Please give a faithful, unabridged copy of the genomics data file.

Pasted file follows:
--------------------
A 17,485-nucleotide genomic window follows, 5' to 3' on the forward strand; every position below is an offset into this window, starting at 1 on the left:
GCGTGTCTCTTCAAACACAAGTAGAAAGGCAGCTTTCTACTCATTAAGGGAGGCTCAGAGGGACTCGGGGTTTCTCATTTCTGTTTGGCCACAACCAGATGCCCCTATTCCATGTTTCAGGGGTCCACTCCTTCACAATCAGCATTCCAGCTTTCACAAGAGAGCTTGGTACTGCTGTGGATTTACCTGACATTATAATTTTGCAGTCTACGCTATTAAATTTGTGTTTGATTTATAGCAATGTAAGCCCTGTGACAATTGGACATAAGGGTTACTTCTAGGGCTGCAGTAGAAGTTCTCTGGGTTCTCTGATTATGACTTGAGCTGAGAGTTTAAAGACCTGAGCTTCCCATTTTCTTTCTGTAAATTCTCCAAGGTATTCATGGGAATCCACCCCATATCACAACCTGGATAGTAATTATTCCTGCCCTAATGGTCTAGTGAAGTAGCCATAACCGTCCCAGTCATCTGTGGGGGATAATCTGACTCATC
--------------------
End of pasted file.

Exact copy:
A 17,485-nucleotide genomic window follows, 5' to 3' on the forward strand; every position below is an offset into this window, starting at 1 on the left:
GCGTGTCTCTTCAAACACAAGTAGAAAGGCAGCTTTCTACTCATTAAGGGAGGCTCAGAGGGACTCGGGGTTTCTCATTTCTGTTTGGCCACAACCAGATGCCCCTATTCCATGTTTCAGGGGTCCACTCCTTCACAATCAGCATTCCAGCTTTCACAAGAGAGCTTGGTACTGCTGTGGATTTACCTGACATTATAATTTTGCAGTCTACGCTATTAAATTTGTGTTTGATTTATAGCAATGTAAGCCCTGTGACAATTGGACATAAGGGTTACTTCTAGGGCTGCAGTAGAAGTTCTCTGGGTTCTCTGATTATGACTTGAGCTGAGAGTTTAAAGACCTGAGCTTCCCATTTTCTTTCTGTAAATTCTCCAAGGTATTCATGGGAATCCACCCCATATCACAACCTGGATAGTAATTATTCCTGCCCTAATGGTCTAGTGAAGTAGCCATAACCGTCCCAGTCATCTGTGGGGGATAATCTGACTCATC